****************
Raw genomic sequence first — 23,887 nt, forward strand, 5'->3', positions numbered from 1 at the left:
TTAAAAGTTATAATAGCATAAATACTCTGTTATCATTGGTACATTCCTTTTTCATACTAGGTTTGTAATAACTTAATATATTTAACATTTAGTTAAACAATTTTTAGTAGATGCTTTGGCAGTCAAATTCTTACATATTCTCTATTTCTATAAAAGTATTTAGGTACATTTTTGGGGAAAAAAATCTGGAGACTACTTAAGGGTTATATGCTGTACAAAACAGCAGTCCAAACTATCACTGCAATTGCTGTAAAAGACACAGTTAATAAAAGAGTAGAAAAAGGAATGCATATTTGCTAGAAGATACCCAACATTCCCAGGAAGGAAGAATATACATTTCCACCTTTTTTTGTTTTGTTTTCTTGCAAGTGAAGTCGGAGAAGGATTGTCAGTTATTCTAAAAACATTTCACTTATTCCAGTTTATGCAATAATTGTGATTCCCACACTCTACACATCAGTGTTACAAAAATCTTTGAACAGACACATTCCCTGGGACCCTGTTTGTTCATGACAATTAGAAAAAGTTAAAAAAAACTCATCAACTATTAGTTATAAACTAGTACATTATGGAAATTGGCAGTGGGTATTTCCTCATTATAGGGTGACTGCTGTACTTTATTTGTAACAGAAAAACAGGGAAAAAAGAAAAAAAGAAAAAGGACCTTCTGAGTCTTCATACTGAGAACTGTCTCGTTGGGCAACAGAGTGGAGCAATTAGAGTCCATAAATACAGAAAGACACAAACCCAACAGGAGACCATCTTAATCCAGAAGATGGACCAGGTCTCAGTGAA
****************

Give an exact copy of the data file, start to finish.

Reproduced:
Raw genomic sequence first — 23,887 nt, forward strand, 5'->3', positions numbered from 1 at the left:
TTAAAAGTTATAATAGCATAAATACTCTGTTATCATTGGTACATTCCTTTTTCATACTAGGTTTGTAATAACTTAATATATTTAACATTTAGTTAAACAATTTTTAGTAGATGCTTTGGCAGTCAAATTCTTACATATTCTCTATTTCTATAAAAGTATTTAGGTACATTTTTGGGGAAAAAAATCTGGAGACTACTTAAGGGTTATATGCTGTACAAAACAGCAGTCCAAACTATCACTGCAATTGCTGTAAAAGACACAGTTAATAAAAGAGTAGAAAAAGGAATGCATATTTGCTAGAAGATACCCAACATTCCCAGGAAGGAAGAATATACATTTCCACCTTTTTTTGTTTTGTTTTCTTGCAAGTGAAGTCGGAGAAGGATTGTCAGTTATTCTAAAAACATTTCACTTATTCCAGTTTATGCAATAATTGTGATTCCCACACTCTACACATCAGTGTTACAAAAATCTTTGAACAGACACATTCCCTGGGACCCTGTTTGTTCATGACAATTAGAAAAAGTTAAAAAAAACTCATCAACTATTAGTTATAAACTAGTACATTATGGAAATTGGCAGTGGGTATTTCCTCATTATAGGGTGACTGCTGTACTTTATTTGTAACAGAAAAACAGGGAAAAAAGAAAAAAAGAAAAAGGACCTTCTGAGTCTTCATACTGAGAACTGTCTCGTTGGGCAACAGAGTGGAGCAATTAGAGTCCATAAATACAGAAAGACACAAACCCAACAGGAGACCATCTTAATCCAGAAGATGGACCAGGTCTCAGTGAA